Yet it is not adequate

Subhas Chandra Pattanayak

Four of the gang that raped on 16 last December the Delhi girl, nicknamed Nirvaya by media, which, despite her struggle to live extinguished her life, have been punished with death sentence on September 13 for the crime committed in an “extremely brutal, grotesque, diabolical, revolting and dastardly manner”.

In delivering the verdict, additional sessions judge, New Delhi, Yogesh Khanna has observed that, their young age notwithstanding, they deserve the severest punishment; for their dastardly action had “shocked the conscience of the society and calls for withdrawal of the protective arm of the community around the convicts”.

This observation takes us to the teenager who having committed the same crime would bask in freedom after mere 3 years in a reformatory home, because of wrong notion of prosecution.

Earlier in these pages we had argued that rape being not a juvenile crime, lessening the quantum of punishment in the guise of juvenile justice is by itself a mockery of justice.

Rape is always an act of physical maturity and howsoever young may be a rapist in age, his crime is a crime that a physically mature persons commit. And, when the said juvenile’s act was the most brutal and horrific, his forwarding to a juvenile court was basically wrong on part of the police.

When the ADJ’s order is to reach the High Court for approval, it would be better if the HC reviews the entire prosecution and asks for the juvenile’s fresh trial in the court of the ADJ, on the ground that rape is not a juvenile crime despite the rapist being in juvenile age. If hanging till death a juvenile is not permitted by the law, he should get the death sentence operational after becoming a major.

The ADJ has based his judgment on the facts established in course of hearing. He has noted, “The facts show that the entire intestine of the victim was perforated, splayed and cut open due to repeated insertion of rods and hands. The convicts, in the most barbaric manner, pulled out her internal organs with their bare hands as well as with rods and caused her irreparable injuries, thus exhibiting extreme mental perversions not worthy of human condonation”. Thus, the so-called juvenile convict resting in the reformatory home is also not worthy of condonation. The minimum he deserves is that, after becoming a major, the justice system should order him hanged till death if the Friday’s verdict pronounced on the four perpetrators of the same crime, gets HC approval.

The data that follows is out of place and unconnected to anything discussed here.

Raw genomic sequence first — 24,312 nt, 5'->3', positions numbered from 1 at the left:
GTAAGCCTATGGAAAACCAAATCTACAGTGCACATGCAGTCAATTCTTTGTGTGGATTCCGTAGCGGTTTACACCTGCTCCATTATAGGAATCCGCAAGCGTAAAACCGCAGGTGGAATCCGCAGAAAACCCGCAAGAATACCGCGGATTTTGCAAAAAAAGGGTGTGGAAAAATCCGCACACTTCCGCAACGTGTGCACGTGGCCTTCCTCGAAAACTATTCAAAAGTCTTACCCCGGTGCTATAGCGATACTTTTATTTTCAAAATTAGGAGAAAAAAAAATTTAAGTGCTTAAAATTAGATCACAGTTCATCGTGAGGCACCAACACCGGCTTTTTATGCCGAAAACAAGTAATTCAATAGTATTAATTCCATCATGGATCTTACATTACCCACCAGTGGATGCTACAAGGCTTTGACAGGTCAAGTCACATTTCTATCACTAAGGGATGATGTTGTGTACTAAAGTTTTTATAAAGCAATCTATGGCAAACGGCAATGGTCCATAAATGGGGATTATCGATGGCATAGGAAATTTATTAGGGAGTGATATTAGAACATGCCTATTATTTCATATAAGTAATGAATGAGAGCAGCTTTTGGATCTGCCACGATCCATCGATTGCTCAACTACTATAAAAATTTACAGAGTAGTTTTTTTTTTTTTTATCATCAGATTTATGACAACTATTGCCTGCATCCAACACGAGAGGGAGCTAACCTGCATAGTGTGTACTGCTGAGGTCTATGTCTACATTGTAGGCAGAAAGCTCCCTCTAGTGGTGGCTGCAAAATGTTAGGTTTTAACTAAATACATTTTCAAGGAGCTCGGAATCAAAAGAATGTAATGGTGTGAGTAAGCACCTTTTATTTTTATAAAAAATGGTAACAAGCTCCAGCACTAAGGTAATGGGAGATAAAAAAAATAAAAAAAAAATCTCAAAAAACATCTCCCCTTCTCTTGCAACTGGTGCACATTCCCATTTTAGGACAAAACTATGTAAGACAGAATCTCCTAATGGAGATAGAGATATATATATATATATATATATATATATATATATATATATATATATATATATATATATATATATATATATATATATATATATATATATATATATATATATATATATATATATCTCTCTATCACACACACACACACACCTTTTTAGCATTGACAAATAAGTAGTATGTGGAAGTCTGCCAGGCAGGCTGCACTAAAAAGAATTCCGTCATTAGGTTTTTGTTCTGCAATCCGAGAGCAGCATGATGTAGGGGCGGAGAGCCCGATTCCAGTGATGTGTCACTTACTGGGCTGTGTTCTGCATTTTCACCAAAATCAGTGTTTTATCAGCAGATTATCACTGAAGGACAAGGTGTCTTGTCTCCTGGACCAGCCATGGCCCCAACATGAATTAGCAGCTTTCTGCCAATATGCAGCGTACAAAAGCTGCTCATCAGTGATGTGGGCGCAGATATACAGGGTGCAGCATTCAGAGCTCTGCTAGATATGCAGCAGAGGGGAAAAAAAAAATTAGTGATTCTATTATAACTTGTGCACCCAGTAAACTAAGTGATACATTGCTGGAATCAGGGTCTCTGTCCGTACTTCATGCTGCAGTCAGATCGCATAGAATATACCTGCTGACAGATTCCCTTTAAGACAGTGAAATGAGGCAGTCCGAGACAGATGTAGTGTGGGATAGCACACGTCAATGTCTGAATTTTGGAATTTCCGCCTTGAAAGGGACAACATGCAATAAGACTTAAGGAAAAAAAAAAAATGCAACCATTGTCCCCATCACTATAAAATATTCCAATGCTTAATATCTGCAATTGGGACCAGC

The ADJ is right in saying that a zero-tolerance policy is essential to instill amongst women members of the society the necessary faith in the criminal justice system, for which, it was just and proper to reject the convicts’ prayer for a chance for reformation on the ground of their young age. The marginally younger juvenile, on the same premise, should also be subjected to the same punishment, if not more.

Thus saying, I deem it proper to repeat, death sentence is not a deterrent to rape.

Dhananjay Chatterjee of Kolkata was hanged till death in 2004 for rape and murder he committed in 1990. But the National Crimes Records Bureau (NCRB) reveals on the basis of 2007-2011 statistics that West Bengal had the largest number of crime against women in the country including rape comprising 12.7% of India’s total reported in the year of 2011. It shows that the death sentence given to Dhananjay had no deterrent effect on rapes in his own province.

When there were 20,737 rapes (about 2.4+ rapes per hour) in the country in 2007, there were 21,467 rapes in 2008 connoting to 2.48+ rapes per hour. In 2009, the number of rape was 21,397 when in 2010, it was 22,172 (2.5+ rapes per hour). A 9.2 percent increase in rape over the cases of 2010 was registered in 2011 when the numbers of rape increased to 24,206.

On the other hand, the number of rape of minor girls has increased from 5045 in 2007 to 8,541 in 2012 according to NCRB.

When in 2008, the number was 5,446, the year 2009 saw 5,336 rapes of minor girlss, The figure reached 5,484 in 2010 and 7,112 in 2011 before reaching 8,541 in 2012.

From the above official statistics it is clearly established that the crime of rape of women, even of minor girls has continuously increased in India at par with increase in consolidation of capitalism promulgated by Manmohan Singh.

As I have shown in the earlier article here, capitalism affects everybody with a constant sense of defeat notwithstanding how fabulously rich and powerful a person is. But man is an animal that never likes to be defeated. So, in a capitalist society, everybody wants to overcome the sense of defeat. As a method, the stronger resorts to rape the weaker as thereby, howsoever short-lived, a sense of victory refreshes the rapist. We have seen this syndrome in the case of sexual assault on the hotel maid Nafissatou Diallo by the then International Monetary Fund chief and French Presidential aspirant Dominique Strauss-Kahn and in USA President Bill Clinton’s admittedly inappropriate affairs with the White House intern Monica Lewinsky. Therefore, more than physical, rape is a psycho-economic offense. This offense cannot be curbed unless the environment of acquiring and accumulating private property is extinguished.

Death to Delhi rapists is the minimum the aggrieved society could have desired. Yet it is not enough. The political economy of rape needs be understood in order to bring out the remedy.

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